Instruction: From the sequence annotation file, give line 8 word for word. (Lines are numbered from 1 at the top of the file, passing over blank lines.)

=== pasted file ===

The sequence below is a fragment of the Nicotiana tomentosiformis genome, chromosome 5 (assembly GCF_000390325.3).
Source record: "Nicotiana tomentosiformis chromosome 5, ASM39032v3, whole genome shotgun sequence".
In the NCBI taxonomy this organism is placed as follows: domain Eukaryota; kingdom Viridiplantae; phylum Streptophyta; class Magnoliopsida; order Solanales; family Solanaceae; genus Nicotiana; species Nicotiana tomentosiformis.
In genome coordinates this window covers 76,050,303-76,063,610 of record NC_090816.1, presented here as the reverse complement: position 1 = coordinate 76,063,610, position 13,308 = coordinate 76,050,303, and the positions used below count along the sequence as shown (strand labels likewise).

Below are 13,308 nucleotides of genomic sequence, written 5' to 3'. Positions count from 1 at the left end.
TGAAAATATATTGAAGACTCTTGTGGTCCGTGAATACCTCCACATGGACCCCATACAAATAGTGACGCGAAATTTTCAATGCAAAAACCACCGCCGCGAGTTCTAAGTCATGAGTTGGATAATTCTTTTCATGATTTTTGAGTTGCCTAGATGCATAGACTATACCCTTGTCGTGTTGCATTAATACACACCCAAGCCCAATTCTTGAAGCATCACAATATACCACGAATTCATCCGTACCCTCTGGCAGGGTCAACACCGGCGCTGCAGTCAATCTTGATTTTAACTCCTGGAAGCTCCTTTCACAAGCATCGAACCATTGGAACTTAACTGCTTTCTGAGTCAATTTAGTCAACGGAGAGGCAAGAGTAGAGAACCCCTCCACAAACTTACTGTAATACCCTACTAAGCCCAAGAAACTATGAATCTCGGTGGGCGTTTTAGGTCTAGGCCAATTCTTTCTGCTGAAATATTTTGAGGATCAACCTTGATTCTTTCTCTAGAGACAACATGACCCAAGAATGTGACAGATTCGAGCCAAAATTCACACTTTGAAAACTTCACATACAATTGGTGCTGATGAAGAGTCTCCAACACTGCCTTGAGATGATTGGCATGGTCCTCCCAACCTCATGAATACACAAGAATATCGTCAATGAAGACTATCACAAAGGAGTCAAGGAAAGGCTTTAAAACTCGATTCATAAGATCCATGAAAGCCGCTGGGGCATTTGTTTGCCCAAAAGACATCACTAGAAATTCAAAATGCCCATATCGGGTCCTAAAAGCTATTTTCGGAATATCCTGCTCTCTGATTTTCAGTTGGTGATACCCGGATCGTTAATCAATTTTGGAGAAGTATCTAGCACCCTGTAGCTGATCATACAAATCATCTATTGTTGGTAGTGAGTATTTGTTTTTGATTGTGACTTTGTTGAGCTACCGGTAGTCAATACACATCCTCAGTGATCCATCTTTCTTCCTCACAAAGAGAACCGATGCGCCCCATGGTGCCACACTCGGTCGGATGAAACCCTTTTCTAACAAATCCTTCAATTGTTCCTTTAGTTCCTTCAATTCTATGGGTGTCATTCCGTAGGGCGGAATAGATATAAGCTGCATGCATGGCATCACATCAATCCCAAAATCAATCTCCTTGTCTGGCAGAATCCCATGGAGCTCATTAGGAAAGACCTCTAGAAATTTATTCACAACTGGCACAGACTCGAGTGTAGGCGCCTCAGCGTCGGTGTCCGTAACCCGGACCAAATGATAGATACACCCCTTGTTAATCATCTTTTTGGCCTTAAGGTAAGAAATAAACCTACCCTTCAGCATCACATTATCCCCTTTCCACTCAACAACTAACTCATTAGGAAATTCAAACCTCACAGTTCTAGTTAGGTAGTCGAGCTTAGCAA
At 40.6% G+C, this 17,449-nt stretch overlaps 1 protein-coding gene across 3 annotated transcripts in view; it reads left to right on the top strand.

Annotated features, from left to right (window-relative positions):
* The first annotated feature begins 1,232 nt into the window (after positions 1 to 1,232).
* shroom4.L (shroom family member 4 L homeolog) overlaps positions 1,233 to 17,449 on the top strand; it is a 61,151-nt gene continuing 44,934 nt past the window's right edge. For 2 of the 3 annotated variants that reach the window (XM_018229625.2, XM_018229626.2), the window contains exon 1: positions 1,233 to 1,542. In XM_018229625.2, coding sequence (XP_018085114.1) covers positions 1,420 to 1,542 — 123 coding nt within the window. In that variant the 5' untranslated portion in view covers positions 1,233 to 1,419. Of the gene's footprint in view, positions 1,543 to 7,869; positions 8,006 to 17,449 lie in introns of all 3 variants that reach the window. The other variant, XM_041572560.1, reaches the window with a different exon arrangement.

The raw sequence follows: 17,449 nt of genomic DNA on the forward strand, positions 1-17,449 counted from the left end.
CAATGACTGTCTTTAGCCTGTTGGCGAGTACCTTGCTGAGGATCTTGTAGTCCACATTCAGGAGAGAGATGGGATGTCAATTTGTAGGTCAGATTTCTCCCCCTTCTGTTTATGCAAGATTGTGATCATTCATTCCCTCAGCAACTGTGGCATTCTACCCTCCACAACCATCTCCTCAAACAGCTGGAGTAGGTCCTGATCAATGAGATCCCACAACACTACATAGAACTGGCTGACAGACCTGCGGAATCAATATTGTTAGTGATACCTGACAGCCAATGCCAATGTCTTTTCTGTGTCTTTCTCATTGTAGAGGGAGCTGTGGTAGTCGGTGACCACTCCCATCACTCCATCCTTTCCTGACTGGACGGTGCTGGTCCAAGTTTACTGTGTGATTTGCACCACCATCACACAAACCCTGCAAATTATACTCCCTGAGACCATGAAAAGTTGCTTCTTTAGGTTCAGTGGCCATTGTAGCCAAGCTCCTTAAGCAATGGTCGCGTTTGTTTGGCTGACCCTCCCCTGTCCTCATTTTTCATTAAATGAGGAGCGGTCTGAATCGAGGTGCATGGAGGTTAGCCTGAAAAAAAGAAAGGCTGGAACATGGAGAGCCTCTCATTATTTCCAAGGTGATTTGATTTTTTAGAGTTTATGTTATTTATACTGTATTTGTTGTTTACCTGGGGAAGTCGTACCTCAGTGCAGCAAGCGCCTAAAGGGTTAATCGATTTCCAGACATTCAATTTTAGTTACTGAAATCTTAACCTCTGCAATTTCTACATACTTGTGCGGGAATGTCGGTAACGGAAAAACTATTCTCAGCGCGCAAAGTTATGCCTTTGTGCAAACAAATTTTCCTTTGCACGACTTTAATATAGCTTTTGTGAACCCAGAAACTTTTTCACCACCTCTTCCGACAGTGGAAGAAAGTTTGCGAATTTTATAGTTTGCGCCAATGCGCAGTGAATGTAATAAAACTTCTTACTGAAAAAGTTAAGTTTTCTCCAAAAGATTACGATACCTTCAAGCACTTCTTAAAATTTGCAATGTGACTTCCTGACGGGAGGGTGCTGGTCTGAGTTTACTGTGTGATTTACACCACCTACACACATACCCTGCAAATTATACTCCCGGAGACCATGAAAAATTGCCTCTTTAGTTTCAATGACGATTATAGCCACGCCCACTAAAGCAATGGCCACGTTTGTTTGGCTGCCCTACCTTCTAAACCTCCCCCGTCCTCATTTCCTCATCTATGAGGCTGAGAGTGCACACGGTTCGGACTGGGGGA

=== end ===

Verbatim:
Annotated features, from left to right (window-relative positions):